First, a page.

Congressmember Maxine Waters (D-CA), Chair of the House Financial Services Subcommittee on Housing and Community Opportunity joined Keith Ellison (D-MN) and Betty McCollum (D-MN) for a congressional hearing examining the foreclosure and affordable housing crisis in the Twin Cities on January 23 at Central Library in Minneapolis. They heard from two panels, which included leaders from Minneapolis, advocates, and people with firsthand experience of the crisis.
The first panel comprised local government officials such as State Senator Linda Higgins, State Representative Jim Davnie, Hennepin County Commissioner Gail Dorfman, Minnesota State Housing Agency Commissioner Dan Barholomay, Housing and Urban Development (HUD) Deputy Assistant Secretary Erika Poethig, and Minneapolis’s Director of Housing Policy and Development Tom Streitz.
Members of the first panel agreed that there would be no end to the foreclosure crisis and housing crisis any time soon, but said that Minnesota had strong collaborations in place to deal with the problems at hand.
“We may not have led the nation in suffering from the foreclosure crisis,” said Jim Davnie, “but Minnesota has led in response to it by working collaboratively.”
Competition from private investors was a major concern for a number of the panelists. Gail Dorfman said that particularly in suburban areas, where foreclosures increasingly occur, private investors and speculators continually snatch up propertiesbefore potential homeowners seeking to use NSP funds can buy, because of the delays that occur with NSP requirements, such as environmental assessments. Dorfman said she was worried about meeting the September 30 deadline for spending the NSP funds.
Tom Streitz said that NSP funding requires properties be sold at a discount, so private investors can offer more money for the properties. “Speculators and investors have an edge up,” he said.
In response, Keith Ellison said that “we are defeating our own purpose,” if all the requirements mean that potential homeowners are losing out on buying homes.
In the second panel, housing advocates gave witness to the ways they have been using NSP funds thus far, and what more needs to be done. Two victims of the foreclosure and affordable housing crisis spoke from their personal experience.
Chip Halbach, from the Minnesota Housing Partnership, said that while NSP is a good program, it does little to help those on the lowest rung of the economic scale.
“We need more affordable housing,” for those living in poverty and for those who are homeless, Halbach said.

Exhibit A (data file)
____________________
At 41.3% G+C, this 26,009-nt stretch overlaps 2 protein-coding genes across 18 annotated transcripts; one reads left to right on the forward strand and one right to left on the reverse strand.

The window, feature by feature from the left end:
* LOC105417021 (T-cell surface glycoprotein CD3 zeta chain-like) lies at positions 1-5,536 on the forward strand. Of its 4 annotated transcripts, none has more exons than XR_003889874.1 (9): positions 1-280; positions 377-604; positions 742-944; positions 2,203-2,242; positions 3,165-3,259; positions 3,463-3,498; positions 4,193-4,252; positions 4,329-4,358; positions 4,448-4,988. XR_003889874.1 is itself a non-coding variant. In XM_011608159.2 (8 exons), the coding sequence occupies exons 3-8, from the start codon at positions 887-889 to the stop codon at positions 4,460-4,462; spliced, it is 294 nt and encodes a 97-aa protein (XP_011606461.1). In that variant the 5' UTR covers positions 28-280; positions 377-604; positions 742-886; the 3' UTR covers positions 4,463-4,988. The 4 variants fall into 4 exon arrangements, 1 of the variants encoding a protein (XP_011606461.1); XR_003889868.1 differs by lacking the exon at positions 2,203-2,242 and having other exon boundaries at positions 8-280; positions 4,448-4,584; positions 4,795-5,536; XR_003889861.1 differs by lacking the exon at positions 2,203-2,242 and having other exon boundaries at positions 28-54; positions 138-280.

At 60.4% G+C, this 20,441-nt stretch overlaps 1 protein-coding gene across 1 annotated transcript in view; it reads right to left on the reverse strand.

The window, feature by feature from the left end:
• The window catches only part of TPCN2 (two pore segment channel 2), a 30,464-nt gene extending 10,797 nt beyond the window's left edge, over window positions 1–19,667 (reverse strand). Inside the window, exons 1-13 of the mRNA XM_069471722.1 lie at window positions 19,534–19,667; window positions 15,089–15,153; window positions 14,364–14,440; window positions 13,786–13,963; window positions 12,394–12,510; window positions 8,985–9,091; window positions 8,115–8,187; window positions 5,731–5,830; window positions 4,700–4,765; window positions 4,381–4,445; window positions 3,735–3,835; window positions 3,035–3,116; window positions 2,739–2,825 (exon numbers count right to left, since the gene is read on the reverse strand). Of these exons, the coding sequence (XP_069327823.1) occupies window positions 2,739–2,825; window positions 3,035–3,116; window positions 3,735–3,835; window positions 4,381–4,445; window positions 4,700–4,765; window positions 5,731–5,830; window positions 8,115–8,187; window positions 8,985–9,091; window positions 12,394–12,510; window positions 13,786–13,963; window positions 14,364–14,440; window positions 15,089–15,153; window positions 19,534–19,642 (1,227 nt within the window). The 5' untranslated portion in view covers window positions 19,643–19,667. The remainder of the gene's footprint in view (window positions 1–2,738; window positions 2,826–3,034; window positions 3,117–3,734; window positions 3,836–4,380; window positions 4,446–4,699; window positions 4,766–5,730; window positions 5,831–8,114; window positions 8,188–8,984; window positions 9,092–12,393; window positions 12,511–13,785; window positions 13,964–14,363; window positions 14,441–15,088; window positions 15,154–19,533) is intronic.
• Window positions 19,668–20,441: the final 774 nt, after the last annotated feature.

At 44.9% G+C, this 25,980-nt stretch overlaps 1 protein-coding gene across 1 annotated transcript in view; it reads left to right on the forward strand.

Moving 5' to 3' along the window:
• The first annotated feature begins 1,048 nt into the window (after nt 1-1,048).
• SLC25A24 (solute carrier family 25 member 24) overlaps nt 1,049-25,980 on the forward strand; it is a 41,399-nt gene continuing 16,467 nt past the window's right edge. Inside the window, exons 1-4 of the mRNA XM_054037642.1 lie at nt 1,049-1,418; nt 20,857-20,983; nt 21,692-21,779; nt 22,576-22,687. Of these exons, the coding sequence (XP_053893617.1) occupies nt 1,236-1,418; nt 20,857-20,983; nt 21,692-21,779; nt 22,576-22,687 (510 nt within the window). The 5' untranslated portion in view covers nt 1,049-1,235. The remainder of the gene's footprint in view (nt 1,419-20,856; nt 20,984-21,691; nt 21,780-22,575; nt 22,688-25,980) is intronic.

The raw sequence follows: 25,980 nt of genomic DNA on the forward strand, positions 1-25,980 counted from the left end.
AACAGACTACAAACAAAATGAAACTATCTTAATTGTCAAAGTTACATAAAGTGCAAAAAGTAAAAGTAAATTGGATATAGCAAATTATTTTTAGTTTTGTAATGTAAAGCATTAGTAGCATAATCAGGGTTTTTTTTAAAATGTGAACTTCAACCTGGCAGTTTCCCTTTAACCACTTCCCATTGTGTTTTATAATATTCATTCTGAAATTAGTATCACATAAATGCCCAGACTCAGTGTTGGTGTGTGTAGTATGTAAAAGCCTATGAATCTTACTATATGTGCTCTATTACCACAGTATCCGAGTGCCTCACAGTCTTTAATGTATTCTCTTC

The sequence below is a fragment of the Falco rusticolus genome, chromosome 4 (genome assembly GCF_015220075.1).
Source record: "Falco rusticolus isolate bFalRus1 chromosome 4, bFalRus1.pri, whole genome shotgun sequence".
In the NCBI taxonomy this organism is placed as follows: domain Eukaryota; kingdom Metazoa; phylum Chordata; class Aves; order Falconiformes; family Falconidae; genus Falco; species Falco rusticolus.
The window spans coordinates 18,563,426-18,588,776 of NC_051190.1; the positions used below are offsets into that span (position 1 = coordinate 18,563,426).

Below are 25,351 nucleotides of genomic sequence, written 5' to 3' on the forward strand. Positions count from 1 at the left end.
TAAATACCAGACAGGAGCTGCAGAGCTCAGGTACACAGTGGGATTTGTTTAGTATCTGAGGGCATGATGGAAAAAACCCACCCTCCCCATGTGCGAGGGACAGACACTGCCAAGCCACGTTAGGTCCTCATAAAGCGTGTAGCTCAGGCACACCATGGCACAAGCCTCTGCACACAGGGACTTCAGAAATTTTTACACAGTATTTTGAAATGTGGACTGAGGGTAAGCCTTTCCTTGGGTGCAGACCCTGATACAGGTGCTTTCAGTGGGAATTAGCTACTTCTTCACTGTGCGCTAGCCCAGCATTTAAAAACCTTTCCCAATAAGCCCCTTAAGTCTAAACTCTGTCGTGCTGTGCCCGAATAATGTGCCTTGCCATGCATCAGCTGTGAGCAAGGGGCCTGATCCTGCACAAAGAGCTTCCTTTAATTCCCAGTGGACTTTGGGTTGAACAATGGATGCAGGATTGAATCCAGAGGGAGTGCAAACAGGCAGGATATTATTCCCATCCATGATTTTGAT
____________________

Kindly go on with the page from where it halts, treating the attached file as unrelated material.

Michael Dahl, from HOMELine, thanked Keith Ellison for passing tenants rights legislation, but said that it should be permanent. Dahl also said that the affordable housing crisis “predates the foreclosure crisis”, and that there needs to be an increase in the supply of affordable housing. “Congress need to pass the National Housing Trust Fund,” he said.
Mark Ireland, from the Housing Preservation Project, brought up the issue of race. “In every study I’ve seen, the foreclosure crisis and the housing crisis disproportionately impact communities of color, and people of color,” he said. “We have to talk about race.”
Richard Amos, Director of Housing Services at St. Stephen’s Human Services, testified that he formerly had been homeless for 20 years.
“I haven’t met anybody who volunteered to be homeless,” he said. “When you are homeless, they don’t look at you.” He described working with people who are homeless as a “way to grab people’s dignity back.”
Marion Anderson, a renter displaced by the foreclosure crisis, described his experience living in an apartment whose landlord had been foreclosed upon. He said he landlord began to take appliances away before bothering to let the renters know about the foreclosure. Anderson was fortunate enough to receive counsel from Legal Aid, which helped Anderson understand his rights as a renter. Still, it’s been a grueling year for him, including realizing that several of his neighbors in the building were squatters, and one a meth addict.
Christina Lauden, a Section 8 voucher resident, and mother of two children, said the voucher has allowed her to put food on the table for her girls as she looks for employment. She is currently taking online courses. She said the voucher was an investment, not a handout, because she hopes soon to get a good job and avoid being on assistance.
Ellison said that he appreciated Lauden’s perspective that the Section 8 voucher was an investment, rather than a handout. “It costs less to prevent someone from getting into homelessness than it does to get them out,” he said.
Nearly two years ago, Congressmember Waters introduced the Neighborhood Stabilization Act to provide grants to state and local governments to purchase foreclosed housing and convert it into affordable housing for low-and moderate-income families. In 2008, $4 billion was secured for NSP funds through the Housing and Economic Recovery Act, and another $2 billion came in the stimulus package last February, according to a press release by Waters’ staff. In December, an additional $1 billion in NSP funds was secured under the Wall Street reform and Consumer Protection Act of 2009.
In the first round of NSP funding, the Minneapolis-St.Paul area received nearly $14 million in grants and the state of Minnesota received an additional $39 million. Under the second round of funding, which was announced last week, Minneapolis received about $19.5 million in funding, and the City of St. Paul received $18 million.
The Congressmembers thanked the witnesses for their testimonies and said that they would use the feedback to guide their future legislation.